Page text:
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Author Comment

ID: 38339335
is what I want to do.
table 2 : with the following columns: id_application, master_key

Then
key: which recommend  algorithm to encrypt this column whereas I use master_key column of table 2
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Assisted Solution

Ryan McCauley earned 332 total points
ID: 38341433
Why are you encrypting the password at all? There's no reason at all for the password to be encrypted in a reversible fashion, using 3DES, AES, or anything else.

Instead, you should hashing the password and placing it in the user table, along with a salt of some kind. A hash is a one-way operation, so the resulting stored value can be used to verify the password, but is effectively useless is compromised. I'd recommend a hash like SHA256 - it's pretty quick and produces a value large enough that brute force hashing attacks are useless. Make sure you salt the password as well with a user-specific value (you can store the value in the user table as well, as long as it doesn't change), as it would make everybody's hash different.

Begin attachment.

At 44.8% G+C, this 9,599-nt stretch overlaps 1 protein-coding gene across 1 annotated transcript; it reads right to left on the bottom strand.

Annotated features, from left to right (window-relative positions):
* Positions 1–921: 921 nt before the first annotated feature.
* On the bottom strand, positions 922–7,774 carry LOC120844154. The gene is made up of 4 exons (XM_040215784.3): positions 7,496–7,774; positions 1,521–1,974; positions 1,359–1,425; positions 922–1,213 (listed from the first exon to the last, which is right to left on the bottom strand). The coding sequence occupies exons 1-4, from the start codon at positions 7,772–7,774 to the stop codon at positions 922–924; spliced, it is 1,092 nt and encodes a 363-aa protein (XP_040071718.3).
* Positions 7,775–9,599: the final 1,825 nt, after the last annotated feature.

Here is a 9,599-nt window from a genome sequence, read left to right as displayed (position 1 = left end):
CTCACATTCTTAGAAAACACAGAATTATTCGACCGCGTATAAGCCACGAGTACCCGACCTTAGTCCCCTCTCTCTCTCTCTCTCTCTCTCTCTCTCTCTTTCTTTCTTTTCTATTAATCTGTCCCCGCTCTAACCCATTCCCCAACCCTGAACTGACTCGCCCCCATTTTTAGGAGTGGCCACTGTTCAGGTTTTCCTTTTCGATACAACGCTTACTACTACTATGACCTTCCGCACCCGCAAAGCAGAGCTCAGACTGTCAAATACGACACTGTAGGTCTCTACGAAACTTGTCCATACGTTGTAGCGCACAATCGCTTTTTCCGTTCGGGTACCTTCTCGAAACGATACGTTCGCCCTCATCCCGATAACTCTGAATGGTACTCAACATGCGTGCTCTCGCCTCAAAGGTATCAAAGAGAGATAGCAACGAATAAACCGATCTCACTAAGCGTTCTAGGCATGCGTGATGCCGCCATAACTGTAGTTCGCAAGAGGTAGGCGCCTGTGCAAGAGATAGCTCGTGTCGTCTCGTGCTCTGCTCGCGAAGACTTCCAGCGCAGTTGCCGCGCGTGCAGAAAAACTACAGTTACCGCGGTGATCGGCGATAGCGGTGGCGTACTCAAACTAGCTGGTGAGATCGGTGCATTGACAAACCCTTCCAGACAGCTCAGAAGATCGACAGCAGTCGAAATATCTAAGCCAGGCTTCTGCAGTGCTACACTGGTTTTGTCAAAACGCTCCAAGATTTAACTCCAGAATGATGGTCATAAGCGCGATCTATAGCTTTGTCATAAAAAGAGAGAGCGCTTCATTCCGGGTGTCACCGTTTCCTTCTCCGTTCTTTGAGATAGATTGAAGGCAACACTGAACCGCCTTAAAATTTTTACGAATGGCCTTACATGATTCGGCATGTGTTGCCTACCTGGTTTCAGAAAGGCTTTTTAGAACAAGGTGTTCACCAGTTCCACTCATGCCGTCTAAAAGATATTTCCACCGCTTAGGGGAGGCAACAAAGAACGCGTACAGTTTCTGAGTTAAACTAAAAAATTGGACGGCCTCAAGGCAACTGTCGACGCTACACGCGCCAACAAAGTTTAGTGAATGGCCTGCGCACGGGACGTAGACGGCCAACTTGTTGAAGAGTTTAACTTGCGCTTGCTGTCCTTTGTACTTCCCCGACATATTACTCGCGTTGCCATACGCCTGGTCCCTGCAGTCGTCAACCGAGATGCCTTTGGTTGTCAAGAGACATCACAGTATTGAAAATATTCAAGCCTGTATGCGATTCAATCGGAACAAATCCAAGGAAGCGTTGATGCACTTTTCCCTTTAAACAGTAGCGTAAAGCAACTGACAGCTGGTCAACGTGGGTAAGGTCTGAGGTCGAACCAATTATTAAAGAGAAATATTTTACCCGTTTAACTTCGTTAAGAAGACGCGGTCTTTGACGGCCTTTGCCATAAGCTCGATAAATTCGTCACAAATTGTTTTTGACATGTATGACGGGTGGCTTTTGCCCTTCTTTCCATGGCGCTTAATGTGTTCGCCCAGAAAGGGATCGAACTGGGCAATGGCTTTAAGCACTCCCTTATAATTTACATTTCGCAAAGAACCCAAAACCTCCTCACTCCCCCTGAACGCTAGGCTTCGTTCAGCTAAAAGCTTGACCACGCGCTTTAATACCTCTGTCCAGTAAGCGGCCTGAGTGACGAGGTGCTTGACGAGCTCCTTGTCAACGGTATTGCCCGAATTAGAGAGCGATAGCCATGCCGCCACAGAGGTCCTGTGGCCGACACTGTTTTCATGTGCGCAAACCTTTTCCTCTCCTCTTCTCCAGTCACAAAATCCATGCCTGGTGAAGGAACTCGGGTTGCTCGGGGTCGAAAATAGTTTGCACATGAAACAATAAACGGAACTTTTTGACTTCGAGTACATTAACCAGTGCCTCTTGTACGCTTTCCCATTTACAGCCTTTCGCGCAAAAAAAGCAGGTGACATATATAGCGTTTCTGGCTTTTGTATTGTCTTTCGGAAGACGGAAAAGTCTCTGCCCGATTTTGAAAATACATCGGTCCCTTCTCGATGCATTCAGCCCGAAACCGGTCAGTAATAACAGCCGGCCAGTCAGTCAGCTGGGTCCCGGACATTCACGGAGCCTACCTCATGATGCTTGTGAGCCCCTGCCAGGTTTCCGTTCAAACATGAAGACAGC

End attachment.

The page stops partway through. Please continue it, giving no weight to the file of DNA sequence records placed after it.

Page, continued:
If you need some more details on how to accomplish the salting or hashing, let me know and I can post some links, but it's pretty straightforward in .NET and it should be easy to find some examples online.
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Assisted Solution

Rich Rumble earned 668 total points
ID: 38341826
Hashing isn't any better than encrypting these days, if you pay attention to the way people are doing it currently. If you're going to give the option of telling someone your password was "pass1234" in some kind of reminder, then you need to use encryption. If you're just going to use a password reset anyway, then use a SALTED hash, as opposed to a 1 way hash like MD5. You will never be able to tell the user what their password was, and hopefully non one else, like a hacker, will either.